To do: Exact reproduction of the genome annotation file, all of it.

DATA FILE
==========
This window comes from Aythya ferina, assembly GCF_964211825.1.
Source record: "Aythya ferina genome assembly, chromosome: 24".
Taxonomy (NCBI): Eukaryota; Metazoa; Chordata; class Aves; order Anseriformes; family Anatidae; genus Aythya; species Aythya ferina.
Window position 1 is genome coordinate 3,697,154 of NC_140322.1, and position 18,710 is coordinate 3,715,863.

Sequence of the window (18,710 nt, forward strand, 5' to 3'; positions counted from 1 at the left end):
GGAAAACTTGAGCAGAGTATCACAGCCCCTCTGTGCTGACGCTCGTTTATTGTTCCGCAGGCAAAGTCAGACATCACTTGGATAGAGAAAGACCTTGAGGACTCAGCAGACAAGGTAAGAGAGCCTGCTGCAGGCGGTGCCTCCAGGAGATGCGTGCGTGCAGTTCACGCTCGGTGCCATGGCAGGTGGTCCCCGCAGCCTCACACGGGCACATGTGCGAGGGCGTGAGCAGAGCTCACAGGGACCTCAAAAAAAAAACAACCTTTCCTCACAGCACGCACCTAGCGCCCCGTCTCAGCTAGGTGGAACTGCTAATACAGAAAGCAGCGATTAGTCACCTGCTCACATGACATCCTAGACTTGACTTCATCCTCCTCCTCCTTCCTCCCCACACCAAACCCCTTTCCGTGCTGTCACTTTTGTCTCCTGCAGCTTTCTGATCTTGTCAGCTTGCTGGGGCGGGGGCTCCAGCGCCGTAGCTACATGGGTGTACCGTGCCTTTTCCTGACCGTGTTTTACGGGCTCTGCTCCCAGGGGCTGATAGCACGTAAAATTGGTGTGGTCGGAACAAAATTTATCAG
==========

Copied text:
This window comes from Aythya ferina, assembly GCF_964211825.1.
Source record: "Aythya ferina genome assembly, chromosome: 24".
Taxonomy (NCBI): Eukaryota; Metazoa; Chordata; class Aves; order Anseriformes; family Anatidae; genus Aythya; species Aythya ferina.
Window position 1 is genome coordinate 3,697,154 of NC_140322.1, and position 18,710 is coordinate 3,715,863.

Sequence of the window (18,710 nt, forward strand, 5' to 3'; positions counted from 1 at the left end):
GGAAAACTTGAGCAGAGTATCACAGCCCCTCTGTGCTGACGCTCGTTTATTGTTCCGCAGGCAAAGTCAGACATCACTTGGATAGAGAAAGACCTTGAGGACTCAGCAGACAAGGTAAGAGAGCCTGCTGCAGGCGGTGCCTCCAGGAGATGCGTGCGTGCAGTTCACGCTCGGTGCCATGGCAGGTGGTCCCCGCAGCCTCACACGGGCACATGTGCGAGGGCGTGAGCAGAGCTCACAGGGACCTCAAAAAAAAAACAACCTTTCCTCACAGCACGCACCTAGCGCCCCGTCTCAGCTAGGTGGAACTGCTAATACAGAAAGCAGCGATTAGTCACCTGCTCACATGACATCCTAGACTTGACTTCATCCTCCTCCTCCTTCCTCCCCACACCAAACCCCTTTCCGTGCTGTCACTTTTGTCTCCTGCAGCTTTCTGATCTTGTCAGCTTGCTGGGGCGGGGGCTCCAGCGCCGTAGCTACATGGGTGTACCGTGCCTTTTCCTGACCGTGTTTTACGGGCTCTGCTCCCAGGGGCTGATAGCACGTAAAATTGGTGTGGTCGGAACAAAATTTATCAG